London (May. 17)
A Jewish antiquarian discovery of unusual interest has just been made in England, the “Times” states to-day. A London bookseller who was attending a sale at Chillingham Castle took it into his head to inspect the servants’ quarters. His attention was here attracted by a somewhat ornate cupboard, of unusual design, which was being used as a wardrobe in the steward’s room. Inspecting it more closely, he noticed that it was surmounted by an inscription in Hebrew characters. For the sake of sentiment he purchased it, had it dismantled, and brought it back to London. Here, in his warehouse, it was cleaned of some again, and submitted to an expert examination. The object turned out to be an Ark of the Law of unique magnificence, dating back for over 300 years, and obviously once used in some synagogue in the South of Europe.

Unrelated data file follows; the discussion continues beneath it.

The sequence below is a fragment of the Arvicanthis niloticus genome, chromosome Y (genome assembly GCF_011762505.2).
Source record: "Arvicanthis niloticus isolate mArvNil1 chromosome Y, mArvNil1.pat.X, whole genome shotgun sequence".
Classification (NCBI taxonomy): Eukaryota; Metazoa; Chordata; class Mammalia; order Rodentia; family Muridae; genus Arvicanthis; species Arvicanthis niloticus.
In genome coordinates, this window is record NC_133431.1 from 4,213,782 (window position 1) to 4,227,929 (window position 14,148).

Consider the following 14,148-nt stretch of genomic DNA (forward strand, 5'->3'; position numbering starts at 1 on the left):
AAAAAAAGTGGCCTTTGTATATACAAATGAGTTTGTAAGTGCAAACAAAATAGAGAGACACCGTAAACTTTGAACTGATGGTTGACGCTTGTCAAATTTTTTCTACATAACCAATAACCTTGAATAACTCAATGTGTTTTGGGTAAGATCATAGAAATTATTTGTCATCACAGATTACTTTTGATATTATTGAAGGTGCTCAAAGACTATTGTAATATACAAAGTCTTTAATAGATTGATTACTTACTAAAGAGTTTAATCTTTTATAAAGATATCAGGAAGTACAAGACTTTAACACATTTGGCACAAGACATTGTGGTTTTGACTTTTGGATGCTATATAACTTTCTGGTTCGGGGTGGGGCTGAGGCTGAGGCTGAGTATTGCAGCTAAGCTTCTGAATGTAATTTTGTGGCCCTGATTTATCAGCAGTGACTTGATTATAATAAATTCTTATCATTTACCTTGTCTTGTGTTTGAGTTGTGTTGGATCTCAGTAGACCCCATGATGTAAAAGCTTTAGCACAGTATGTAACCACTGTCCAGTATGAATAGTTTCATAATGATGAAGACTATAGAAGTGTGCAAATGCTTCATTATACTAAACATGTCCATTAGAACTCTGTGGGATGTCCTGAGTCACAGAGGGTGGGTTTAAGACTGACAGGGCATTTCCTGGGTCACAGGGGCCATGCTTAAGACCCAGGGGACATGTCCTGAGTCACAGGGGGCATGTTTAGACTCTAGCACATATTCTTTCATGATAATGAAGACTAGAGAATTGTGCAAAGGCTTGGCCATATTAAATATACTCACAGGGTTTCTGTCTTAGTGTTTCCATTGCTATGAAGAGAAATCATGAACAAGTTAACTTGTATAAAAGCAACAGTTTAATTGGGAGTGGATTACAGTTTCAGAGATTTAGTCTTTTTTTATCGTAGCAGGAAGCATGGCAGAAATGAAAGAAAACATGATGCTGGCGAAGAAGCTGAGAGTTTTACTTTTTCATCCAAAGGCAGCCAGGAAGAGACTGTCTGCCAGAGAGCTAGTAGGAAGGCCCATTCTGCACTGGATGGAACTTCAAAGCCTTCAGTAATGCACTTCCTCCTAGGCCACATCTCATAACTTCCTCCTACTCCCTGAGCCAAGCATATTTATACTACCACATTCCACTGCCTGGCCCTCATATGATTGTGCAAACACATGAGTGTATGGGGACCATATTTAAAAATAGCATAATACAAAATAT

The workmanship is of the high baroque period, of the second half of the sixteenth century, and may be dated about 1575. The style is North Italian, probably Venetian, and the general style is that characteristic of the Venetian synagogues.